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  1. #1
    Join Date
    Jan 2006
    Posts
    4

    Confused

    Background:
    I was in the process of having a humidifier installed on my Heil 5 ton Heat pump when the technician informed me that the supply line on my unit was too small. He indicated that based on his duct calculator, I would require a 18 inch round duct to provide 2000 CFM rather than the 14 inch that was installed. He also said the He indicated that he used a friction ratio of .1 in his calculation. I don't know what the friction ratio means. I called the original installer and he indicated that since the unit was in service for 5 years that it was probably ok. The original installer sent out a new tecnician and he indicated he uses a friction ratio of .5 in his calculations.

    Question:
    I don't know who to beleive or how to get to the bottom of this delima. I called the manufacture and they indicated that I need 2000 CFM but they said that they could not provide duct size information. What is the correct friction ratio and how does it affect the duct size? Any help or suggestions woule be greatly appreciated.

  2. #2
    Got a model number?

    The technician needs to measure the TEST (then by using the fan data) he will know the CFM that the blower is moving.

    BTW, .5 is too high, 14" is too small.

  3. #3
    Join Date
    Jan 2004
    Location
    Lancaster PA
    Posts
    67,765
    Originally posted by jultzya
    Got a model number?

    The technician needs to measure the TEST (then by using the fan data) he will know the CFM that the blower is moving.

    BTW, .5 is too high, 14" is too small.
    I think you mean TESP.

    14" is way too small.
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  4. #4
    Join Date
    Jan 2006
    Posts
    4
    The model number is NFCX6000C1

  5. #5
    Originally posted by beenthere
    I think you mean TESP.
    Yes, I did... you do know that the T and P are so close together! LOL Or, they need to perform the TEST to get the TESP.

  6. #6
    Join Date
    May 2000
    Location
    Indianapolis, IN, USA
    Posts
    33,921
    I'm seeing lots of bad info.

    I see 18" round metal pipe as 1400 CFM at .1" static pressure or just under 800 FPM velocity.

    I have 14" flex return on my 2 ton system!

  7. #7
    Join Date
    Jan 2004
    Location
    Lancaster PA
    Posts
    67,765
    I glad someone elses fingers type faster then they should.




    John, wouldn't 18" round metal be 2000 cfm at a .1 FR, and 1125 fpm.

    Not saying thats what should be installed.
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  8. #8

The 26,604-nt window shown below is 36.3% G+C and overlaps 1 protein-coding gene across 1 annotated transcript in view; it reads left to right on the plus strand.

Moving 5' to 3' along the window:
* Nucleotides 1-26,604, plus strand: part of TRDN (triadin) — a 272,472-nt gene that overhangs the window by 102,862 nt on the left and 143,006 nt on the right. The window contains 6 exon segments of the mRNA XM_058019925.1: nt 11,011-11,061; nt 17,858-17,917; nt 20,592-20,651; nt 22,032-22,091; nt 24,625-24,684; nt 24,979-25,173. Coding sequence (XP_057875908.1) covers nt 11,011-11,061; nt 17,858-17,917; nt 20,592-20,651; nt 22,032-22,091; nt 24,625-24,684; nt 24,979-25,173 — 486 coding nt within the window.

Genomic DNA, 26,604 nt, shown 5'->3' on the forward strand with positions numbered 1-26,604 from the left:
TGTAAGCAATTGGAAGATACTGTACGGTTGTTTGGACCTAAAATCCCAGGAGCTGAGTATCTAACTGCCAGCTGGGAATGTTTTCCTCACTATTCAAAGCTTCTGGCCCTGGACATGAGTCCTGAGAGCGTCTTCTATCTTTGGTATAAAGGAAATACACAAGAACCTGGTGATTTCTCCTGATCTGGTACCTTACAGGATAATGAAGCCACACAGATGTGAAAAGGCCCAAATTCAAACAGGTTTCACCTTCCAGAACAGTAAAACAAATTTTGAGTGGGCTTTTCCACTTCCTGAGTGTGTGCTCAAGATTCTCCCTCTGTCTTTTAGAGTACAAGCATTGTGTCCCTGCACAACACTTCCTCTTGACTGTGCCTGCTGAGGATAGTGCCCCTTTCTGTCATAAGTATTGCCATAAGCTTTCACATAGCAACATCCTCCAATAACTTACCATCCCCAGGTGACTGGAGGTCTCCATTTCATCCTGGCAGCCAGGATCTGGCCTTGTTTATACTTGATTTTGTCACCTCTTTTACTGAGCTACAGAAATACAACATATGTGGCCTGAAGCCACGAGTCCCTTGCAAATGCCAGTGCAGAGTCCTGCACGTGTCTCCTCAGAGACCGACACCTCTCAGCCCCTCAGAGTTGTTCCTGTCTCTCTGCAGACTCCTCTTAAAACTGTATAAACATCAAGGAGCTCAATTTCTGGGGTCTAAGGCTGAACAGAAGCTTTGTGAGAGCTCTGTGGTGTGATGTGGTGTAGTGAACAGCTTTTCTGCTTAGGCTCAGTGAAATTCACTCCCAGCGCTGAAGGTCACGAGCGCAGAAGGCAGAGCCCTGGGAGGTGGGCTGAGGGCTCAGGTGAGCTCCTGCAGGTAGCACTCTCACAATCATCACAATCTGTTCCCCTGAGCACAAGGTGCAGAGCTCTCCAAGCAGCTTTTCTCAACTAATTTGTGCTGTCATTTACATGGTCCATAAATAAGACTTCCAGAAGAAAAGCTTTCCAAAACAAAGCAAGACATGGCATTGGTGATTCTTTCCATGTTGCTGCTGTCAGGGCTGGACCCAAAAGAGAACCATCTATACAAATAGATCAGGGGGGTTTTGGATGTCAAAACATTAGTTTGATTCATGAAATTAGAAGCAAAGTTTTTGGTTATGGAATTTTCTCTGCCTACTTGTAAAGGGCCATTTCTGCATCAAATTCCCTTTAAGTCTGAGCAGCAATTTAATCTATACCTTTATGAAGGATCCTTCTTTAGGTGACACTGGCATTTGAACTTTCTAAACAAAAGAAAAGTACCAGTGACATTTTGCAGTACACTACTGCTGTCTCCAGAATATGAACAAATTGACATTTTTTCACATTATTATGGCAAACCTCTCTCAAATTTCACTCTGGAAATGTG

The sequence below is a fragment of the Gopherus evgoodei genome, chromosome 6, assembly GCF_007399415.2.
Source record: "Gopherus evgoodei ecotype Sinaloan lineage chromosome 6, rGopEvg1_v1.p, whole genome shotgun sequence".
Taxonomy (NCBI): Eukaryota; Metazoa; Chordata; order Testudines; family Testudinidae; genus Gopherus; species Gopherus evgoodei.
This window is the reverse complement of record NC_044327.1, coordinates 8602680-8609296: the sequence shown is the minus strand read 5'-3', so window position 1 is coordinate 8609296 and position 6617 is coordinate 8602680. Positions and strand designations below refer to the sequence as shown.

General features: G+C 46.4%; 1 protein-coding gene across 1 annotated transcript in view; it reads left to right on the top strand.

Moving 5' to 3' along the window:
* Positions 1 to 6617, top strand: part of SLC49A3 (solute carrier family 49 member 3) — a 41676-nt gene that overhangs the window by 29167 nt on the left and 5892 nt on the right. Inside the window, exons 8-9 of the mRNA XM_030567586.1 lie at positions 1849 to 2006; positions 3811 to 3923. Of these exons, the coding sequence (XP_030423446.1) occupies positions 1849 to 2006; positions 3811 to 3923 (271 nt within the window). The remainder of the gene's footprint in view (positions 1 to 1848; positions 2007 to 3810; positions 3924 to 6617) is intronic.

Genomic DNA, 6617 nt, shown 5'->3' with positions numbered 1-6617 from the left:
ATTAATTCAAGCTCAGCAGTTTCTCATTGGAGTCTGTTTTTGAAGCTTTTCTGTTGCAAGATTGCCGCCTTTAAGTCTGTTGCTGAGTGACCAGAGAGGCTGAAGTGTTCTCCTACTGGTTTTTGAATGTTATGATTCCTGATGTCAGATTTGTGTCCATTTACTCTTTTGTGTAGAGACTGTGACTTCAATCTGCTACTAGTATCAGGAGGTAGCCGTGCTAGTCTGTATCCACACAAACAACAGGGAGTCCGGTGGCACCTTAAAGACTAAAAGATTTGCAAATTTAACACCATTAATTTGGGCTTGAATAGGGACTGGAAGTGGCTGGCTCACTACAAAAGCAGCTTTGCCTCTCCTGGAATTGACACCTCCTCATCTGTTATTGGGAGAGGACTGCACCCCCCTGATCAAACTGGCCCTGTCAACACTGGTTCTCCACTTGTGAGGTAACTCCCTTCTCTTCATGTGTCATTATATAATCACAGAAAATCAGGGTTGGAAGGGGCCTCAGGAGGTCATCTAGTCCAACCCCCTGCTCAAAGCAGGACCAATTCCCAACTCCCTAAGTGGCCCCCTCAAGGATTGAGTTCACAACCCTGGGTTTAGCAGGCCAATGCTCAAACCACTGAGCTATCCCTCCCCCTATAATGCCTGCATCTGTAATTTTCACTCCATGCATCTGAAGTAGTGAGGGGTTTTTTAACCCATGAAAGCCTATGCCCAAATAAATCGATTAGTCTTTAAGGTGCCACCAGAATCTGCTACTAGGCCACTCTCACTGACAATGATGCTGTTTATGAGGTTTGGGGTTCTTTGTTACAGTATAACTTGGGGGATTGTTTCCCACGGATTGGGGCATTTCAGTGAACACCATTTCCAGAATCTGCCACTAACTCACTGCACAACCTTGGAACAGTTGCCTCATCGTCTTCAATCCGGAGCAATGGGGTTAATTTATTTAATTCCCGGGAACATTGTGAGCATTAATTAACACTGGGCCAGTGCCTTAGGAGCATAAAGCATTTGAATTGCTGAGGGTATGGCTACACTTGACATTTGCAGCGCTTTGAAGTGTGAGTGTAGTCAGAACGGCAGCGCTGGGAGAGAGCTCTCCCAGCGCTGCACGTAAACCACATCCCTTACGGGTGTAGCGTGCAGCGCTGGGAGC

Join Date
    May 2000
    Location
    Indianapolis, IN, USA
    Posts
    33,921
    You're right. Duh, I was looking at the flex duct wheel not the metal wheel Dang, those glasses are getting sooner & sooner

  9. #9
    Join Date
    Jan 2004
    Location
    Lancaster PA
    Posts
    67,765
    LOL...

    I already have to use them to read.
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  10. #10
    Join Date
    Jan 2006
    Posts
    4

    Confused

    Thank you all for this information.
    Even if the supply line was increased from 14" to 18", since it ties into a 14" trunk line I don't see any advantage for increasing the size of the supply line. Incedently the supply line I am speaking about is about 10 feet long. Am I correct in my assumption?

    I have a few more details. I have 2 - 12" return lines leading into the unit. I should have mentioned that before, but I forgot. I also was told that this model, NFCX6000C1 has multiple blower speeds. I don't know if this is true, but if it was set to the lowest output perhaps my setup is ok. Any comments?

    What is TESP and how is it determined? Perhaps if I sounded more knowledgeble, I could get some tests run. My main worry now is that by not doing anything, the compressor will eventually fail.

    Since my home is already 5 years old, I don't see any recourse but to keep it as is since the lower level is finished. Any suggestions or comments are much appreciated. As you can see I really don't know where to turn.


  11. #11
    You would have had this before, but the Image Shack site was experiencing technical difficulties.

    The higher the speed, the greater the airflow.
    Once the TESP is found, you can use the chart to find the actual CFM being delivered.

    FCX60 is a 5-ton unit, 350 CFM (min)/ton would require 1750 CFM. As per the chart, you would need MED (for anything up to .4) or HI (for anything up to .5). Assuming your equipment is being provided 230 volts.



  12. #12
    Join Date
    Jan 2004
    Location
    Lancaster PA
    Posts
    67,765
    Also check and post the model number of your outdoor unit, it could be a 4 ton unit.

    Why the chart julz posted, your tech needs to take the sp at the return at the A/h, and in the supply plenum, add them together, and you'll know how much air the AH is moving, and if it is enough for the outdoor unit.

    Your return sounds alittle small also, for 5 tons.

    Is it noisey when it runs.
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